I have a Raspberry Pi. It has no RTC.

When it loses power, it has no idea how long it's been off until it checks the current time with NTP.

I installed ntpd on it, and am running it as a systemd service. That works fine.

I have software running on the Pi that does non-essential, time-based stuff. That means that if the current system time is accurate, it can do the task, but if the current system time may or may not be accurate, it can (and should) skip the task.

The way to know if the system clock is accurate, conceptually, seems simple - if the system has successfully used ntpd to update its time since it booted, the clock is accurate. Otherwise, assume the clock isn't accurate.

Is it possible to somehow get ntpd to tell me if it has successfully connected to the internet, retrieved the current time, and updated the system clock since last boot? I would rather not have my software try to parse ntpd's logs, if I can avoid it.

  • FreeBSD (and perhaps other BSDs) has an rc.conf feature ntpdate_enable. If set to yes then at boot time, FreeBSD will use ntpdate to do a one-time clock set. Then, if one has also enabled the ntpd service, ntpd is launched, and keeps the clock syncronized from that moment on. By enabling both of these features, one can ensure that the clock is set accurately once at start-up, and that ntpd is launched to keep the clock in sync thereafter. Your OS may have a similar feature.
    – Jim L.
    Mar 18, 2021 at 20:01
  • if you run auditd, all adjustments are logged in audit.log. Using ausearch to look for those adjustments might be a way to go... Mar 18, 2021 at 20:36
  • @JimL. That assumes you have internet during boot, which isn't always the case. I have software that needs to start at boot. It can't sit around waiting for internet to be available at boot, for NTP to run, and clocks to be accurate before it starts up. It just needs to know if the system time is accurate or not at a particular point in time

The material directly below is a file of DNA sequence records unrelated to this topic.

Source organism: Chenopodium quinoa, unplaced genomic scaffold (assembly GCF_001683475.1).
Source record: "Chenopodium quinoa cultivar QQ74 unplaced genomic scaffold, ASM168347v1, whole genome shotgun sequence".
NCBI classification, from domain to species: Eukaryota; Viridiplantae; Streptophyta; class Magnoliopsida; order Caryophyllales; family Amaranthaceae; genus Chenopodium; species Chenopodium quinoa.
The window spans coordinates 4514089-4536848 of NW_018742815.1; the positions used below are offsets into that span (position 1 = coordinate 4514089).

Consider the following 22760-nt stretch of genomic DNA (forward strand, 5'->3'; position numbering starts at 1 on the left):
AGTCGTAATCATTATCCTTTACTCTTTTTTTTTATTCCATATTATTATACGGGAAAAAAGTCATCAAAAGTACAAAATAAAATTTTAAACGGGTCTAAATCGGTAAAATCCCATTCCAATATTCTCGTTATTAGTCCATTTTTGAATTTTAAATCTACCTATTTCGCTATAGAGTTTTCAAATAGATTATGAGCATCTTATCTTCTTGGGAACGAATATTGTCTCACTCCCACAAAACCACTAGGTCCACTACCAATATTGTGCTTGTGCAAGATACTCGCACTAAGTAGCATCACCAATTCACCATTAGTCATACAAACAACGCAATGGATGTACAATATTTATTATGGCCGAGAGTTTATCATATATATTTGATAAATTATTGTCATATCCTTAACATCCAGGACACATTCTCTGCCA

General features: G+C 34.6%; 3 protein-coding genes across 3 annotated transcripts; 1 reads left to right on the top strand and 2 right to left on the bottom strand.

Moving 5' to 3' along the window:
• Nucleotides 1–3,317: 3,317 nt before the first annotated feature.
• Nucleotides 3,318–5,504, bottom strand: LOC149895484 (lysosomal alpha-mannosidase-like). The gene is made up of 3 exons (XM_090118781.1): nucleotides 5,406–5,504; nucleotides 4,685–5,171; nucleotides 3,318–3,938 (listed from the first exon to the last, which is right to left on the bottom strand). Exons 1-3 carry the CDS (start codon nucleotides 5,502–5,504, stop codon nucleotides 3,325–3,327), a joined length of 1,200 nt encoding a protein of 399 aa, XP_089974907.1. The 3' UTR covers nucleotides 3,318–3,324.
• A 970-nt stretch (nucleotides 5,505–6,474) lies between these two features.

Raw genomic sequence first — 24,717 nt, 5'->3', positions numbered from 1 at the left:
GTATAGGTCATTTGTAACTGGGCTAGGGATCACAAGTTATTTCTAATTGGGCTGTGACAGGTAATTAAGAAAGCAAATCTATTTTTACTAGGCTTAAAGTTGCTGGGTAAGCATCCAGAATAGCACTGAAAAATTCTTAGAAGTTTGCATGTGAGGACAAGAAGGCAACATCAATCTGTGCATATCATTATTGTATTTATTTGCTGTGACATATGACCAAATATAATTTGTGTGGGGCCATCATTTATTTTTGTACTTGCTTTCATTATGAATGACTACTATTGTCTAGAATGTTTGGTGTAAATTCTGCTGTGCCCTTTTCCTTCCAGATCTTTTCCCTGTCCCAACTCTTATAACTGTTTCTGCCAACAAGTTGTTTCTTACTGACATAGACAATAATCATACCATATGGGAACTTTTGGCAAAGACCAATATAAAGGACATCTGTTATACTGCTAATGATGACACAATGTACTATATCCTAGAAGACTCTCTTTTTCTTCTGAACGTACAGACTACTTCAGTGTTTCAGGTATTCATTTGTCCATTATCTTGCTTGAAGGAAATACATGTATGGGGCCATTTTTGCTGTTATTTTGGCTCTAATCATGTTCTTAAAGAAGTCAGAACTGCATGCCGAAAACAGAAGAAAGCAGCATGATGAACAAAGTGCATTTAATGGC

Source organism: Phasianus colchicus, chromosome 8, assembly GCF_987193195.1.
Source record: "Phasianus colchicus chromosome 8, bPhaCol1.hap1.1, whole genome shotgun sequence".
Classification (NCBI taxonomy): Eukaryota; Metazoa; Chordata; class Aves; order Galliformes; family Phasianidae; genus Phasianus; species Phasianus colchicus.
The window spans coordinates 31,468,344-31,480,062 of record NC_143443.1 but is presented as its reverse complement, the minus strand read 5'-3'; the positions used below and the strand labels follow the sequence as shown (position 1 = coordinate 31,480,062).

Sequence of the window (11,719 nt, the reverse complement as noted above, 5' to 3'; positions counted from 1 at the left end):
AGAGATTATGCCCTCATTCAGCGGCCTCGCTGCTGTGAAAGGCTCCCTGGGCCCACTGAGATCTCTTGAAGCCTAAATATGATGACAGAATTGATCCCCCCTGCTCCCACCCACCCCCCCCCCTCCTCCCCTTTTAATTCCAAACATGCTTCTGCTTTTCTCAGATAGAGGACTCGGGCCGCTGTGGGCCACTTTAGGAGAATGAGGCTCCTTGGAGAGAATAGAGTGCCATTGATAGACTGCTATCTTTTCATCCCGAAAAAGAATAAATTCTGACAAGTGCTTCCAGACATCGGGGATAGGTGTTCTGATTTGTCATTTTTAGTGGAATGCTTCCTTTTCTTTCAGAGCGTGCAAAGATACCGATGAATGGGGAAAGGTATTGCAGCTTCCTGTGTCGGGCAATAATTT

– John
    Mar 18, 2021 at 20:44
  • Adding a cron job to run ntpdate @reboot may be another alternative.
    – Jim L.
    Mar 18, 2021 at 20:45
  • @JakubLucký auditd doesn't appear to come pre-installed on the Pi's OS. It seems a little overkill to install an entire auditing system just for this one small byproduct of it. At that point, it might be easier just to read ntp logs
    – John
    Mar 18, 2021 at 20:45

1 Answer 1


To see whether NTPD has worked - can't you enable logging for ntpd?

Configuring ntpd log file AND RaspPI specific changes may be needed

And then run ntpstat (or whatever the equivalent on Debian is) or look at the logs to see what it's doing?

# ntpstat
synchronised to unspecified at stratum 6
   time correct to within 465816ms
   polling server every 1024 s
  • Thanks. I haven't looked into parsing ntpd's logs yet, and it's definitely an option (I even mention it in my question at the end), but it's a last resort. Logs are meant to be read by people. Log output (wording) can be changed by the program (ntpd developers) at any point, without regard for what parsing scripts it might break, because it's not meant to be read by parsing tools. Parsing logs is inherently unreliable. ntpstat on the other hand appears to ask the ntp daemon directly, and seems like a good option.
    – John
    Mar 19, 2021 at 14:53
  • 1
    Lots of other good ideas here cyberciti.biz/faq/linux-unix-bsd-is-ntp-client-working - I've used ntpq before and it worked reasonably well.. Apparently the return code of ntpstat varies 0 is good, 1 is not synchronized, 2 is no idea..
    – Mr R
    Mar 19, 2021 at 14:58
  • 1
    Playing around with ntpstat for a few minutes, and reading through its documentation, it seems perfect. It has an exit code that returns 0 if clock is synchronized, and 1 if clock is not synchronized, which is literally meant to be used by scripts. Way more reliable than parsing logs. Perfect.
    – John
    Mar 19, 2021 at 14:58

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